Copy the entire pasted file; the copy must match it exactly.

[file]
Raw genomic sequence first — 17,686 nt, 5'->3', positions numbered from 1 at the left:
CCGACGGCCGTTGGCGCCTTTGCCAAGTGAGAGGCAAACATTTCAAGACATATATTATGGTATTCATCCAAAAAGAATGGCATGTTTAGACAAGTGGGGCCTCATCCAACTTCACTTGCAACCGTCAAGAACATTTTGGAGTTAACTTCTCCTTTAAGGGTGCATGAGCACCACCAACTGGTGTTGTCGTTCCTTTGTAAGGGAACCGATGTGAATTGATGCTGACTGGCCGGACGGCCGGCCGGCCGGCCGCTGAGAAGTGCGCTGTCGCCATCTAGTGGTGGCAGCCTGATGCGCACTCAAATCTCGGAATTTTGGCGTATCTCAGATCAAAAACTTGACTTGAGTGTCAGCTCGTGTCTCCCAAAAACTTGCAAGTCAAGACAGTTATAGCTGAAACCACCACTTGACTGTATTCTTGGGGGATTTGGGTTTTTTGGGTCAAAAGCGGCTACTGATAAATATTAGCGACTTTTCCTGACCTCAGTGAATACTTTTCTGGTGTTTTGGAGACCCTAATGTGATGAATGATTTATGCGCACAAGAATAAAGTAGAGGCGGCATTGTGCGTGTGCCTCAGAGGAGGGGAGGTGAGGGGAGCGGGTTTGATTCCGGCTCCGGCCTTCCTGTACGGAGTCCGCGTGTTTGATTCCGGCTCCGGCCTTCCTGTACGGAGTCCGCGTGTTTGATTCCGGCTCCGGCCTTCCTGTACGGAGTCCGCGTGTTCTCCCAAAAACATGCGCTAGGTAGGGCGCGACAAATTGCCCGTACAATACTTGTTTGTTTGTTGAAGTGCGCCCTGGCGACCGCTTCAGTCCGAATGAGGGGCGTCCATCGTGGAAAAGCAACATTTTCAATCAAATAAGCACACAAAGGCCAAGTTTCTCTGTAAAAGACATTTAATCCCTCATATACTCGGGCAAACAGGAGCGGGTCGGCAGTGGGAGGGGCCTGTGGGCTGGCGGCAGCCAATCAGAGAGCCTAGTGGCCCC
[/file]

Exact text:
Raw genomic sequence first — 17,686 nt, 5'->3', positions numbered from 1 at the left:
CCGACGGCCGTTGGCGCCTTTGCCAAGTGAGAGGCAAACATTTCAAGACATATATTATGGTATTCATCCAAAAAGAATGGCATGTTTAGACAAGTGGGGCCTCATCCAACTTCACTTGCAACCGTCAAGAACATTTTGGAGTTAACTTCTCCTTTAAGGGTGCATGAGCACCACCAACTGGTGTTGTCGTTCCTTTGTAAGGGAACCGATGTGAATTGATGCTGACTGGCCGGACGGCCGGCCGGCCGGCCGCTGAGAAGTGCGCTGTCGCCATCTAGTGGTGGCAGCCTGATGCGCACTCAAATCTCGGAATTTTGGCGTATCTCAGATCAAAAACTTGACTTGAGTGTCAGCTCGTGTCTCCCAAAAACTTGCAAGTCAAGACAGTTATAGCTGAAACCACCACTTGACTGTATTCTTGGGGGATTTGGGTTTTTTGGGTCAAAAGCGGCTACTGATAAATATTAGCGACTTTTCCTGACCTCAGTGAATACTTTTCTGGTGTTTTGGAGACCCTAATGTGATGAATGATTTATGCGCACAAGAATAAAGTAGAGGCGGCATTGTGCGTGTGCCTCAGAGGAGGGGAGGTGAGGGGAGCGGGTTTGATTCCGGCTCCGGCCTTCCTGTACGGAGTCCGCGTGTTTGATTCCGGCTCCGGCCTTCCTGTACGGAGTCCGCGTGTTTGATTCCGGCTCCGGCCTTCCTGTACGGAGTCCGCGTGTTCTCCCAAAAACATGCGCTAGGTAGGGCGCGACAAATTGCCCGTACAATACTTGTTTGTTTGTTGAAGTGCGCCCTGGCGACCGCTTCAGTCCGAATGAGGGGCGTCCATCGTGGAAAAGCAACATTTTCAATCAAATAAGCACACAAAGGCCAAGTTTCTCTGTAAAAGACATTTAATCCCTCATATACTCGGGCAAACAGGAGCGGGTCGGCAGTGGGAGGGGCCTGTGGGCTGGCGGCAGCCAATCAGAGAGCCTAGTGGCCCC